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Is Ukraine succeeding in the south in their counteroffensive on Russian-occupied areas?

After more than six months Ukrainian forces have launched the first major counteroffensive and aim to retake the southern region of Kherson.

Update:
Ukraine pushes forward with Kherson counteroffensive
MARKO DJURICAREUTERS

Last week Ukrainian forces began a new counteroffensive, aiming to reclaim land in the south of Ukraine in an ambitious new stage in the conflict. Ukrainian officials are thought to be targeting the Russian-held region of Kherson, which they hope to retake by the end of the year.

This spell of ground assaults has been the most sustained period of counterattack since Russian troops invaded back in February. In recent weeks Ukrainian forces had launched attacks on Russian ammunition stores, command posts and fuel reserves in anticipation.

The United States is not entering into the conflict due to fears about trigger an escalation, but has been providing Ukraine with significant military support and a degree of oversight. US observers have found that the Ukrainian offensive has managed to disrupt the Russian supply lines.

“What we’ve seen in the Kherson region first is some continued offensive operations by the Ukrainians,” said Pentagon press secretary Brig. Gen. Pat Ryder. “They continue to make some forward movement. We are aware that they have retaken some villages.”

Ukrainian officials are reported as saying that they are intent on retaking not only the important city of Kherson, but also Nova Kakhovka, which is home to both a hydroelectric plant and a canal which is essential for providing water to Crimea. Their plan is ambitious but it is thought to be possible if Ukrainian forces continue to advance at the current rate.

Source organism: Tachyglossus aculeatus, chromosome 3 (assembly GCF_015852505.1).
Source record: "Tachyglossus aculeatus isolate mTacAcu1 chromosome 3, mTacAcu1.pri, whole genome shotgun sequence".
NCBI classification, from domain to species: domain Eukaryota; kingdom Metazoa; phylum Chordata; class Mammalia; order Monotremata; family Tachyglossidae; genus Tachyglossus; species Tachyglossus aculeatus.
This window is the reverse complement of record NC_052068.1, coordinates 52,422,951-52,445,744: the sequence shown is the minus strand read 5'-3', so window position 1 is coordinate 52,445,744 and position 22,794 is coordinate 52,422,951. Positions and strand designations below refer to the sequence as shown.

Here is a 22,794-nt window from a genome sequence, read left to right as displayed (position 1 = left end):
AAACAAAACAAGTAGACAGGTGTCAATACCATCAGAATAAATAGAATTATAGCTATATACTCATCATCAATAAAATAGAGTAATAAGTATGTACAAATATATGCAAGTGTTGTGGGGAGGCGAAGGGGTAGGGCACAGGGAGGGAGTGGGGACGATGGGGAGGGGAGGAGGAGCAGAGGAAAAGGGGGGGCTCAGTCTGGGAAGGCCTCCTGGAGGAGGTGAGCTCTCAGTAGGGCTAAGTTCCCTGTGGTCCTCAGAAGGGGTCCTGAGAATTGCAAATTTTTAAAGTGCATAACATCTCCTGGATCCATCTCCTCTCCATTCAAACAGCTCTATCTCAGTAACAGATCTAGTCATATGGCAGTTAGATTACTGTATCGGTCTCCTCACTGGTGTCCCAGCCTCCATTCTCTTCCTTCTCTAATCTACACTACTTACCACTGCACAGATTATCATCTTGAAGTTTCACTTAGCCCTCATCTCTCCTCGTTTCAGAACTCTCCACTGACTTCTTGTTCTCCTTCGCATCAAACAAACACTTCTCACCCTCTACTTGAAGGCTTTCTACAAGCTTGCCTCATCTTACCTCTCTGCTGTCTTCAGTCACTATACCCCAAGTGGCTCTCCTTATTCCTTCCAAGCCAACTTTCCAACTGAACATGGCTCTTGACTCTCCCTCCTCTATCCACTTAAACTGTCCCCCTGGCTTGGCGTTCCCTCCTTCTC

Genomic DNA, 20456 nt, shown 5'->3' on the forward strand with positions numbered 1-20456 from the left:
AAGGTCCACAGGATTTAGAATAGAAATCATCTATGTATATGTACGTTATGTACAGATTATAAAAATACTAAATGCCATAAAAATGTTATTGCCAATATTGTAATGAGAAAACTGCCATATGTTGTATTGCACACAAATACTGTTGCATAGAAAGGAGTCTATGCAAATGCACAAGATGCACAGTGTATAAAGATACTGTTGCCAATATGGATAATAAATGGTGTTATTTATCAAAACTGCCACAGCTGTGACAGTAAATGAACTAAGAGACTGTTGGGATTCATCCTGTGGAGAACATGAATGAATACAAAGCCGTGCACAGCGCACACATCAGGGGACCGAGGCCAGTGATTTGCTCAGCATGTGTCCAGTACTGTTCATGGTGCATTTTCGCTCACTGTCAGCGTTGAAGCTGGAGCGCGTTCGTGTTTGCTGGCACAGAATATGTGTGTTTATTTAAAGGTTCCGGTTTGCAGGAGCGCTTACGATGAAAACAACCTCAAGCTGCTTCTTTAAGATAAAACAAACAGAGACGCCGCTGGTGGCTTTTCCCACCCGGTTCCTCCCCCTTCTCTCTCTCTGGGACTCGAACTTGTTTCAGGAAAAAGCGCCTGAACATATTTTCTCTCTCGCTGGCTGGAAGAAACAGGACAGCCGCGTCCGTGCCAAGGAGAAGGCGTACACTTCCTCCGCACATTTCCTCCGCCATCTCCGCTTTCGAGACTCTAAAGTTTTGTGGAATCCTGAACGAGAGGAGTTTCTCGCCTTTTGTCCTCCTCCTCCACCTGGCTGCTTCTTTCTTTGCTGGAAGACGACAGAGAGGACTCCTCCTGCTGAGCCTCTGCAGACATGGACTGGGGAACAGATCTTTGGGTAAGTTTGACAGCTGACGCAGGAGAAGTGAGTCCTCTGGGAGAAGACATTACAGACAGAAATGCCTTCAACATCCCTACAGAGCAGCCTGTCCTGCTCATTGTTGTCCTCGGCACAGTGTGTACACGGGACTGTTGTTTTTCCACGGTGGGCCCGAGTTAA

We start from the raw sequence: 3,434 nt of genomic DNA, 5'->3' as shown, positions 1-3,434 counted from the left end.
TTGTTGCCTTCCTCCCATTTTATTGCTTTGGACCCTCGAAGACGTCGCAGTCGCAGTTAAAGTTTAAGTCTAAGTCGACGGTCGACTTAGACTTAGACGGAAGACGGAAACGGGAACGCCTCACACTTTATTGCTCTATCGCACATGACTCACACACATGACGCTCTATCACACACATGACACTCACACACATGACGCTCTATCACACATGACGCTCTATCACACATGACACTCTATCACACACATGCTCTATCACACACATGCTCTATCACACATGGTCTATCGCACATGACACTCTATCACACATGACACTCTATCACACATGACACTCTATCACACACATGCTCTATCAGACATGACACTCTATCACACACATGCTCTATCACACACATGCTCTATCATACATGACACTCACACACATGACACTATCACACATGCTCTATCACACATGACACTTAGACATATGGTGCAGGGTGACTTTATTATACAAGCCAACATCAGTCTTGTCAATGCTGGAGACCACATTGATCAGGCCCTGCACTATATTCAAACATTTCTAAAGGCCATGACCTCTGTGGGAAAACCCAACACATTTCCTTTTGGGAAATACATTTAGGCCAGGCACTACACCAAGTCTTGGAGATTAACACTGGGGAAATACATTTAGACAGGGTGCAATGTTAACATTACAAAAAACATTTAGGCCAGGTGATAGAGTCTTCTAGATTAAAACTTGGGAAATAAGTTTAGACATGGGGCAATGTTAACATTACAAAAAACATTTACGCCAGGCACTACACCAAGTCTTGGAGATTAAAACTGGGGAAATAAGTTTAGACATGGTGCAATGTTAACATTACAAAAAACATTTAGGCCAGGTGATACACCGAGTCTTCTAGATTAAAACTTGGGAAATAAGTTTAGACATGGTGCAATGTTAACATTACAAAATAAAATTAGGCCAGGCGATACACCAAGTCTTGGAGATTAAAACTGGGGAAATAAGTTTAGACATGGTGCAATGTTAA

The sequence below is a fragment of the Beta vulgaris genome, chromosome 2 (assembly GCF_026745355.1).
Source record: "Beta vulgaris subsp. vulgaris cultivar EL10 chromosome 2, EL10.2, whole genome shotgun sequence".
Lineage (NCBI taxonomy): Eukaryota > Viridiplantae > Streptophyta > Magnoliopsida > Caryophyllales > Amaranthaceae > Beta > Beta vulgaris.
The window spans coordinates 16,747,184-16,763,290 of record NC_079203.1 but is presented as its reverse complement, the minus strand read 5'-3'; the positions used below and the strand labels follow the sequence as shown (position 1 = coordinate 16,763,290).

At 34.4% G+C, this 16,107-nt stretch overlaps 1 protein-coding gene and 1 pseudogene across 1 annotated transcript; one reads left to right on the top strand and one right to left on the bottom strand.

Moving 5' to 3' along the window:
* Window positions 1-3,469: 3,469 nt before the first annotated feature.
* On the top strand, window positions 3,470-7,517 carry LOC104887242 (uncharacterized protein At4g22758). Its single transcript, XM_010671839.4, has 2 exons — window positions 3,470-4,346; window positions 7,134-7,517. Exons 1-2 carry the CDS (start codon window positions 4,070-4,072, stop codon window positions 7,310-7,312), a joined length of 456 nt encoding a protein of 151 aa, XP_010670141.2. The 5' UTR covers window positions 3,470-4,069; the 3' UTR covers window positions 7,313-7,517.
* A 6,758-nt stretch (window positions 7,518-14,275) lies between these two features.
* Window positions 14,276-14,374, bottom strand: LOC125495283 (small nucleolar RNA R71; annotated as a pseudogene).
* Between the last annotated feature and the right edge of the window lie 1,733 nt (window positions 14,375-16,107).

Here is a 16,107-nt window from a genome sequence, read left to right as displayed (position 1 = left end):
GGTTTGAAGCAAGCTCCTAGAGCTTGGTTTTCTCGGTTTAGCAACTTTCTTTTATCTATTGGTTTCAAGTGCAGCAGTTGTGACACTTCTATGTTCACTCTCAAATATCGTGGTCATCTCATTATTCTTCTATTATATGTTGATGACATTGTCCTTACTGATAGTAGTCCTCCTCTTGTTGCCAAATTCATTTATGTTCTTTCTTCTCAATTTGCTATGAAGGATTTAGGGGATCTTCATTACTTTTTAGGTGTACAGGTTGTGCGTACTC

Institute for the Study of War outlines “verifiable progress”

Ukraine appears to have made a promising start to the counteroffensive in the past week but it is difficult to get a reliable overview of events on the ground. The Russian authorities have refused to confirm any Ukrainian progress and the battle for territory is raging on across the country.

Fortunately a recent report from the Institute for the Study of War (ISW) has outlined the consequence of the recent Ukrainian effort. They found that the nation’s forces have made “verifiable progress” against the Russian invaders and the rate of progress could hasten in the coming months.

“The pace of the counteroffensive will likely change dramatically from day to day as Ukrainian forces work to starve the Russians of necessary supplies, disrupt their command and control, and weaken their morale even as counteroffensive ground assaults continue,” the ISW report reads.

The successful counteroffensive has even spurred some self-reflection in Russia, where commentators are being forced to acknowledge the rate of Ukrainian progress.

The ISW report states: “Ukrainian forces have made substantial enough progress to begin evoking more realistic commentary from the Russian milbloggers, who had been hewing very closely to the Kremlin’s optimistic rhetoric until today.”